‘I’ll fill thy bones with aches.’
What follows, which I do not remember literatim, is such metrically as to require two syllables for aches. But how, then, was this to be pronounced? Kemble thought akies would sound ludicrous; aitches therefore he called it: and always the pit howled like a famished menagerie, as they did also when he chose (and he constantly chose) to pronounce beard like bird. Many of these niceties must be known, before a critic can ever allow himself to believe that he is right in obelizing, or in marking with so much as a ? any verse whatever of Milton’s. And there are some of these niceties, I am satisfied, not even yet fully investigated.
It is, however, to be borne in mind, after all allowances and provisional reservations have been made that Bentley’s hypothesis (injudiciously as it was managed by that great scholar) has really a truth of fact to stand upon. Not only must Milton have composed his three greatest poems, the two ‘Paradises, and the ‘Samson,’ in a state of blindness–but subsequently, in the correction of the proofs, he must have suffered still more from this conflict with darkness and, consequently, from this dependence upon careless readers. This is Bentley’s case: as lawyers say: ‘My lord, that is my case.’ It is possible enough to write correctly in the dark, as I myself often do, when losing or missing my lucifers–which, like some elder lucifers, are always rebelliously straying into place where they can have no business. But it is quite impossible to correct a proof in the dark. At least, if there is such an art, it must be a section of the black art. Bentley gained from Pope that admirable epithet of slashing, [‘the ribbalds–from slashing Bentley down to piddling Theobalds,’ i.e. Tibbulds as it was pronounced], altogether from his edition of the ‘Paradise Lost.’ This the doctor founded on his own hypothesis as to the advantage taken of Milton’s blindness; and corresponding was the havoc which he made of the text. In fact, on the really just allegation that Milton must have used the services of an amanuensis; and the plausible one that this amanuensis, being often weary of his task, would be likely to neglect punctilious accuracy; and the most improbable allegation that this weary person would also be very conceited, and add much rubbish of his own; Bentley resigned himself luxuriously, without the whisper of a scruple, to his own sense of what was or was not poetic, which sense happened to be that of the adder for music. The deaf adder heareth not though the musician charm ever so wisely. No scholarship, which so far beyond other men Bentley had, could gain him the imaginative sensibility which, in a degree so far beyond average men, he wanted. Consequently, the world never before beheld such a scene of massacre as his ‘Paradise Lost’ exhibited. He laid himself down to his work of extermination like the brawniest of reapers going in steadily with his sickle, coat stripped off, and shirt sleeves tucked up, to deal with an acre of barley. One duty, and no other, rested upon his conscience; one voice he heard–Slash away, and hew down the rotten growths of this abominable amanuensis. The carnage was like that after a pitched battle. The very finest passages in every book of the poem were marked by italics, as dedicated to fire and slaughter. ‘Slashing Dick’ went through the whole forest, like a woodman marking with white paint the giant trees that must all come down in a month or so. And one naturally reverts to a passage in the poem itself, where God the Father is supposed to say to his Filial assessor on the heavenly throne, when marking the desolating progress of Sin and Death,–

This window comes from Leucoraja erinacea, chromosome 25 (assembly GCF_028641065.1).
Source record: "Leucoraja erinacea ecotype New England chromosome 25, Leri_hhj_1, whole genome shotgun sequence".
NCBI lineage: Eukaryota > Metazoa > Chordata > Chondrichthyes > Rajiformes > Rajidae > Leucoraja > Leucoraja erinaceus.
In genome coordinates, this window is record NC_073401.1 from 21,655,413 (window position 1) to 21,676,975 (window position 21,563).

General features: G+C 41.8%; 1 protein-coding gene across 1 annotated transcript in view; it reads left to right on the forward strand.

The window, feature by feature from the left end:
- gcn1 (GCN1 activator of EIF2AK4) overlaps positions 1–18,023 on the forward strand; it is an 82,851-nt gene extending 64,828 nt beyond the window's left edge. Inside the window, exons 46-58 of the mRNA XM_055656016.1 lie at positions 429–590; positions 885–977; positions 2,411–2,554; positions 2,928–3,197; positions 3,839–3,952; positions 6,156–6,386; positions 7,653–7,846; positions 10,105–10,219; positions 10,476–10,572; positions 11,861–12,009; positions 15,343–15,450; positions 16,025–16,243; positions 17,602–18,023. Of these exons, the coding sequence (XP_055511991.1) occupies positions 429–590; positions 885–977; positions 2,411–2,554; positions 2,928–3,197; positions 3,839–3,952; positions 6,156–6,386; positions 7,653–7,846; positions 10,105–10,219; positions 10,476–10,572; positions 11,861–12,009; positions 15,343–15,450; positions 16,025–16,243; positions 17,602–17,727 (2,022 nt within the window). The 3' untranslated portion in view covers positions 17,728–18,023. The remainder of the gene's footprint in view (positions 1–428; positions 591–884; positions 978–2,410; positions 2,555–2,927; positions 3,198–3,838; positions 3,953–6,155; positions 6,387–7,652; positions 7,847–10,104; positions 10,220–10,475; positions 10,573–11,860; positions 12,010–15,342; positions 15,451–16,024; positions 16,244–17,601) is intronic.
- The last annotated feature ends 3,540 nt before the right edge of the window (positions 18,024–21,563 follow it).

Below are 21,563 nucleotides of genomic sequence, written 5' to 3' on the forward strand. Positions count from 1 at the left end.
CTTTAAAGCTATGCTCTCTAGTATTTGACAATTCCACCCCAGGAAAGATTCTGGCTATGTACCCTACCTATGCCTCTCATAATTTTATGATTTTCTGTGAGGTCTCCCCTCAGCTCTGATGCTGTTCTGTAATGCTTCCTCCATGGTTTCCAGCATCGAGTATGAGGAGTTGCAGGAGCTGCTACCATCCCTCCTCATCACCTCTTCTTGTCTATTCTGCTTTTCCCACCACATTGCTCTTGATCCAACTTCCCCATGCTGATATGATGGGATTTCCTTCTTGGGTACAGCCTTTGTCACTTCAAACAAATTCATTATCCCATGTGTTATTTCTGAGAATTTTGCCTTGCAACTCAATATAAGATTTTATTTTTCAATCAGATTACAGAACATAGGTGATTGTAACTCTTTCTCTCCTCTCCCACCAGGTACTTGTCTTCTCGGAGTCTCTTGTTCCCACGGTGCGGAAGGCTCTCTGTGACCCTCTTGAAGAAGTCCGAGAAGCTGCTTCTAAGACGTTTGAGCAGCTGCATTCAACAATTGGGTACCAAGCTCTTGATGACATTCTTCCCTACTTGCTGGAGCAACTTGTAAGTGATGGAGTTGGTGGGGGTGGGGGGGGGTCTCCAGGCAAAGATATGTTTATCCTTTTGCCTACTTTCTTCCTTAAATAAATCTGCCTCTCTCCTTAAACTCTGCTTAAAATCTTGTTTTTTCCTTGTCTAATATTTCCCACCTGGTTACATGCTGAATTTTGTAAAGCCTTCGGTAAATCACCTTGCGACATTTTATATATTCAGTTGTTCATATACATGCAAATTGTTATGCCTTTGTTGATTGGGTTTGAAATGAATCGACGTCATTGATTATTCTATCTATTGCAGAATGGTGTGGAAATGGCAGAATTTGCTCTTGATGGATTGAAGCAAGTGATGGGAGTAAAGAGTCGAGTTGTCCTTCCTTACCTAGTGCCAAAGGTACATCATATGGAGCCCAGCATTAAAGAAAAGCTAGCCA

‘See with what havoc these fell dogs advance
To ravage this fair world.’
But still this inhuman extravagance of Bentley, in following out his hypothesis, does not exonerate us from bearing in mind so much truth as that hypothesis really must have had, from the pitiable difficulties of the great poet’s situation.
My own opinion, therefore, upon the line, for instance, from ‘Paradise Regained,’ which Mr. Landor appears to have indicated for the reader’s amazement, viz.:–
‘As well might recommend
Such solitude before choicest society,’
is–that it escaped revision from some accident calling off the ear of Milton whilst in the act of having the proof read to him. Mr. Landor silently prints it in italics, without assigning his objection; but, of course that objection must be–that the line has one foot too much. It is an Alexandrine, such as Dryden scattered so profusely, without asking himself why; but which Milton never tolerates except in the choruses of the Samson.
‘Not difficult, if thou hearken to me‘–
is one of the lines which Mr. Landor thinks that ‘no authority will reconcile’ to our ears. I think otherwise. The caesura is meant to fall not with the comma after difficult , but after thou; and there is a most effective and grand suspension intended. It is Satan who speaks– Satan in the wilderness; and he marks, as he wishes to mark, the tremendous opposition of attitude between the two parties to the temptation.
‘Not difficult if thou—-‘
there let the reader pause, as if pulling up suddenly four horses in harness, and throwing them on their haunches–not difficult if thou (in some mysterious sense the son of God); and then, as with a burst of thunder, again giving the reins to your quadriga,
‘—-hearken to me:’